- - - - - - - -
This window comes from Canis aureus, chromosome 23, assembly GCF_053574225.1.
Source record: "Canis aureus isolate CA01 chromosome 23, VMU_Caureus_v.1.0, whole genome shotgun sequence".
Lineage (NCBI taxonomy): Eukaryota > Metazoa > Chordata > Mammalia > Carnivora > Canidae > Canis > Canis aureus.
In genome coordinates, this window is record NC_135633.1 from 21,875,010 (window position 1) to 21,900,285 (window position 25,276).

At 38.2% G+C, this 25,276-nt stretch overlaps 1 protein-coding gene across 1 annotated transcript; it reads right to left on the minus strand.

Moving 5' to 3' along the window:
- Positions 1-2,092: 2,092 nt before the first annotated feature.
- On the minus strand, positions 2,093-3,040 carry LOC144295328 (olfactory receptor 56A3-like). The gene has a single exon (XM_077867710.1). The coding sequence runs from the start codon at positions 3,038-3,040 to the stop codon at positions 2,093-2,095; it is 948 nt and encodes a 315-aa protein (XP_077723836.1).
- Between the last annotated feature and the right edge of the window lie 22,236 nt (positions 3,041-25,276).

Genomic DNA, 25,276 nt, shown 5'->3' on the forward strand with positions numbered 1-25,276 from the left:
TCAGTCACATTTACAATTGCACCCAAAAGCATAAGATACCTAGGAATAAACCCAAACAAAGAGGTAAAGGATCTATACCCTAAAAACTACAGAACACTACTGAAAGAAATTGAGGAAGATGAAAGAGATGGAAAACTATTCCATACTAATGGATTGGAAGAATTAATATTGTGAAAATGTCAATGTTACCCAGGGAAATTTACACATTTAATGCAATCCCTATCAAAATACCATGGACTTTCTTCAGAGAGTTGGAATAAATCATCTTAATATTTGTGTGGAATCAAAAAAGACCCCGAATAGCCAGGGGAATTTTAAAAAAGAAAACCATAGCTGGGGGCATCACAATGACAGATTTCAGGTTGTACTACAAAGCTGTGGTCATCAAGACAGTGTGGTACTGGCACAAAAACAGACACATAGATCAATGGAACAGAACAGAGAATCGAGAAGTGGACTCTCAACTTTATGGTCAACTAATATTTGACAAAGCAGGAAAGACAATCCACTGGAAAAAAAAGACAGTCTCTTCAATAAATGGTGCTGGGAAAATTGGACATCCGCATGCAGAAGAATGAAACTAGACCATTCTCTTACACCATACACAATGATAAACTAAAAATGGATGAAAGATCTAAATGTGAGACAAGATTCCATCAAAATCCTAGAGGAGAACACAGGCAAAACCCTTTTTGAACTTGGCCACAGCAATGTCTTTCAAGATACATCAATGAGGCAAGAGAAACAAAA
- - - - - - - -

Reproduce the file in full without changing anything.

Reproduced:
This window comes from Canis aureus, chromosome 23, assembly GCF_053574225.1.
Source record: "Canis aureus isolate CA01 chromosome 23, VMU_Caureus_v.1.0, whole genome shotgun sequence".
Lineage (NCBI taxonomy): Eukaryota > Metazoa > Chordata > Mammalia > Carnivora > Canidae > Canis > Canis aureus.
In genome coordinates, this window is record NC_135633.1 from 21,875,010 (window position 1) to 21,900,285 (window position 25,276).

At 38.2% G+C, this 25,276-nt stretch overlaps 1 protein-coding gene across 1 annotated transcript; it reads right to left on the minus strand.

Moving 5' to 3' along the window:
- Positions 1-2,092: 2,092 nt before the first annotated feature.
- On the minus strand, positions 2,093-3,040 carry LOC144295328 (olfactory receptor 56A3-like). The gene has a single exon (XM_077867710.1). The coding sequence runs from the start codon at positions 3,038-3,040 to the stop codon at positions 2,093-2,095; it is 948 nt and encodes a 315-aa protein (XP_077723836.1).
- Between the last annotated feature and the right edge of the window lie 22,236 nt (positions 3,041-25,276).

Genomic DNA, 25,276 nt, shown 5'->3' on the forward strand with positions numbered 1-25,276 from the left:
TCAGTCACATTTACAATTGCACCCAAAAGCATAAGATACCTAGGAATAAACCCAAACAAAGAGGTAAAGGATCTATACCCTAAAAACTACAGAACACTACTGAAAGAAATTGAGGAAGATGAAAGAGATGGAAAACTATTCCATACTAATGGATTGGAAGAATTAATATTGTGAAAATGTCAATGTTACCCAGGGAAATTTACACATTTAATGCAATCCCTATCAAAATACCATGGACTTTCTTCAGAGAGTTGGAATAAATCATCTTAATATTTGTGTGGAATCAAAAAAGACCCCGAATAGCCAGGGGAATTTTAAAAAAGAAAACCATAGCTGGGGGCATCACAATGACAGATTTCAGGTTGTACTACAAAGCTGTGGTCATCAAGACAGTGTGGTACTGGCACAAAAACAGACACATAGATCAATGGAACAGAACAGAGAATCGAGAAGTGGACTCTCAACTTTATGGTCAACTAATATTTGACAAAGCAGGAAAGACAATCCACTGGAAAAAAAAGACAGTCTCTTCAATAAATGGTGCTGGGAAAATTGGACATCCGCATGCAGAAGAATGAAACTAGACCATTCTCTTACACCATACACAATGATAAACTAAAAATGGATGAAAGATCTAAATGTGAGACAAGATTCCATCAAAATCCTAGAGGAGAACACAGGCAAAACCCTTTTTGAACTTGGCCACAGCAATGTCTTTCAAGATACATCAATGAGGCAAGAGAAACAAAA